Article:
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Thank you for making your way here whether you are a returning friend or a new visitor. Here you will find my blogs about aspects of writing and more information about me and my books. Enjoy and don’t forget to like my Facebook page and to sign up to hear details of new promotions and occasional giveaways.

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Launch day is here!

The first Aunt Jemima Mystery – Murder in Morocco – is now available on line.

Like your crime with a touch of humour in a travel setting? If you are a fan of M E Beaton’s Agatha Raison novels or Elizabeth Peters’ Vicky Bliss adventures, you’ll love Aunt Jessica’s adventures. Murder in Morocco is the first in a new series by the author of the popular Fiona Mason Mysteries.

Down on his luck, Harry is invited by his Aunt Jessica to accompany her on one of her history tours. When one of the group is murdered and the victim’s wife is arrested, neither Harry nor Aunt Jessica is convinced she is guilty. Harry’s attempts to investigate land him in trouble and only with Aunt Jessica’s help can he avoid arrest himself.

For a limited period, You can download a copy from Amazon.co.uk for 99p or Amazon.com for $1.35 or free from Amazon Prime

Jemima, Jessica, Louisa? – What’s in a name?

Little did I realise the flurry of response posting the proposed book cover for my new series on Facebook would provoke. Murder in Morocco is the first in a new series I’d planned to call the Aunt Jemima Mysteries. But it seems “Aunt Jemima” conjures up a very different picture for my American friends from the eccentric, go-getting if now elderly adventurer that I envisaged. I hadn’t appreciated that the name is offensive to some people in the US where it can be derogatory label and conjures up images of an obsequiously servile black woman.

I’ve lived with Aunt Jemima for over eight months and it’s not going to be easy to find her a name that doesn’t change her personality entirely. I suggested Jessica but that didn’t go down too well either.

Names are crucial – they reflect personality and changing a lead character at this stage in the game is no easy task. I’ve had lots of suggestions on my Facebook Author page – keep them coming – but it might help to know more about my eponymous heroine.

Aunt Jemima

Jemima is an expert in ancient civilisations and acts as the history lecturer on holiday tours. As in my Fiona Mason Mysteries, each novel will be set in a different country.

Jemima is a vibrant, active seventy-three-year-old (so the name has to fit the era) very different from her three disapproving sisters Maud, Edwina and Constance (names that were pretty old-fashioned even in the early 40s over in sleepy Norfolk). Jemima is the black sheep of the family. Heading for a brilliant academic career, she abandoned everything and ran away with her archaeology lecturer accompanying him on ancient sites all over the world.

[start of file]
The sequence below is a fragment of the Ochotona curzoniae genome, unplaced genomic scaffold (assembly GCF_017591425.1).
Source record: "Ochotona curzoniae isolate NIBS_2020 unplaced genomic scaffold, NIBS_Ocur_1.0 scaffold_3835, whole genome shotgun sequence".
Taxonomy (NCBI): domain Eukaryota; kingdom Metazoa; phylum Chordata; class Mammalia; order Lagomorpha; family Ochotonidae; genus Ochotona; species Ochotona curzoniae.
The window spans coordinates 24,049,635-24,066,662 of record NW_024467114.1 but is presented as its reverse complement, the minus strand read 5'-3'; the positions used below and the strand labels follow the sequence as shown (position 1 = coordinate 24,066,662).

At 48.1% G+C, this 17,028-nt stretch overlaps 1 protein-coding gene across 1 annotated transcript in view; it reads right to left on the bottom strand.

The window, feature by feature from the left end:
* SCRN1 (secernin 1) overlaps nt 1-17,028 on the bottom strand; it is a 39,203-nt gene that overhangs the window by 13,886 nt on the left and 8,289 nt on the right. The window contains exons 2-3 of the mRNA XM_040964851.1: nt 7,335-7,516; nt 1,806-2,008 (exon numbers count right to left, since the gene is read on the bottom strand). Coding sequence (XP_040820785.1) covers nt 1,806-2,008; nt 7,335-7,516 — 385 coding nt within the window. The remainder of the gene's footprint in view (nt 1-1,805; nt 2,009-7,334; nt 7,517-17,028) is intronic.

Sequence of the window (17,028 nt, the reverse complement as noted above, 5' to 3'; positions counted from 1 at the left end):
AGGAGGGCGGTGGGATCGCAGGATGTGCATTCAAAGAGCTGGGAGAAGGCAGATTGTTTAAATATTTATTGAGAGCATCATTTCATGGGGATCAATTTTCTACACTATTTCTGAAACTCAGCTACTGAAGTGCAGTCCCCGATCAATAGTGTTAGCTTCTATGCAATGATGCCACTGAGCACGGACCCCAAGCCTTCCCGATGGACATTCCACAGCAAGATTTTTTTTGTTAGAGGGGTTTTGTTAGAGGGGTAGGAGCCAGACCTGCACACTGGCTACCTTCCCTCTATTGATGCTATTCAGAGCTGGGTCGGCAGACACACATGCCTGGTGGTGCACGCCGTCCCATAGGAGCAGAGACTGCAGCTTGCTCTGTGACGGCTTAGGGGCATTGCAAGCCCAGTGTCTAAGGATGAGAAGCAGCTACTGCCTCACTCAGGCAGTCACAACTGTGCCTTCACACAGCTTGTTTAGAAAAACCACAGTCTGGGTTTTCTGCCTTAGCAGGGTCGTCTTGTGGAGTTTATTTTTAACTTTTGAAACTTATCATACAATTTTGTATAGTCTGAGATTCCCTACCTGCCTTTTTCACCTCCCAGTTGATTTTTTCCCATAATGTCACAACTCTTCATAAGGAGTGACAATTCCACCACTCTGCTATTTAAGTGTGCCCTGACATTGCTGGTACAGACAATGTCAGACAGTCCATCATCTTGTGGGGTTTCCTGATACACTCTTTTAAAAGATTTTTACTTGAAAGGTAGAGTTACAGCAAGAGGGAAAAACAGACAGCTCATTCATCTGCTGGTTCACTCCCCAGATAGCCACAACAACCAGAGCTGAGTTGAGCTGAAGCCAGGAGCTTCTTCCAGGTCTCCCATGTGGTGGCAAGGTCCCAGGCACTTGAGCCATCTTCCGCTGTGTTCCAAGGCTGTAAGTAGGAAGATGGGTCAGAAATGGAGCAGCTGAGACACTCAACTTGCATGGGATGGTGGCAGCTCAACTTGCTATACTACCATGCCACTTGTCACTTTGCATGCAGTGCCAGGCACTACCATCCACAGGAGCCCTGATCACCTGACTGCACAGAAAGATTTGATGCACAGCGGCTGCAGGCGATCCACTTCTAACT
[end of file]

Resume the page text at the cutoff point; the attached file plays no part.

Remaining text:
Jemima is no conformist – she’s a rebel always ready to challenge authority – so a demur name will not do. I’ve tried Joanna, Alicia, Louisa, Gloria and for a whole day, I toyed with Eleanor, but they just don’t sum up that fierce rebel streak that is right for my character.

To recap – the name has to be:

  • of its time (old-fashioned)
  • someone happy to kick over the traces
  • eccentric
  • and it has to scan (3 syllables)

I’m still testing alternative names, but as things stand, despite the adverse comments (including from my alpha-reader, daughter whose judgement I trust implicitly), my gut feeling is that Jemima will become Jessica. If you have any comments or suggestions, I’d love to hear from you.

Would You Like to Join My Pre-Launch Reading List?

I’m making the assumption that if you’re reading this post, you have either read at least one of my books or are interested in cozy crime novels with a touch of adventure. If I’ve tweaked your interest and you’d like to join my pre-launch reading list (i.e. in return for a free copy write a review for Amazon to be posted on launch day or ASAP after, contact me.

The Blurb for Murder in Morocco

Down on his luck, Harry is delighted when his Aunt Jemima invites him to accompany her on one of her history tours, though had he known he would find himself embroiled in murder and dealing with drug runners, he might have thought twice.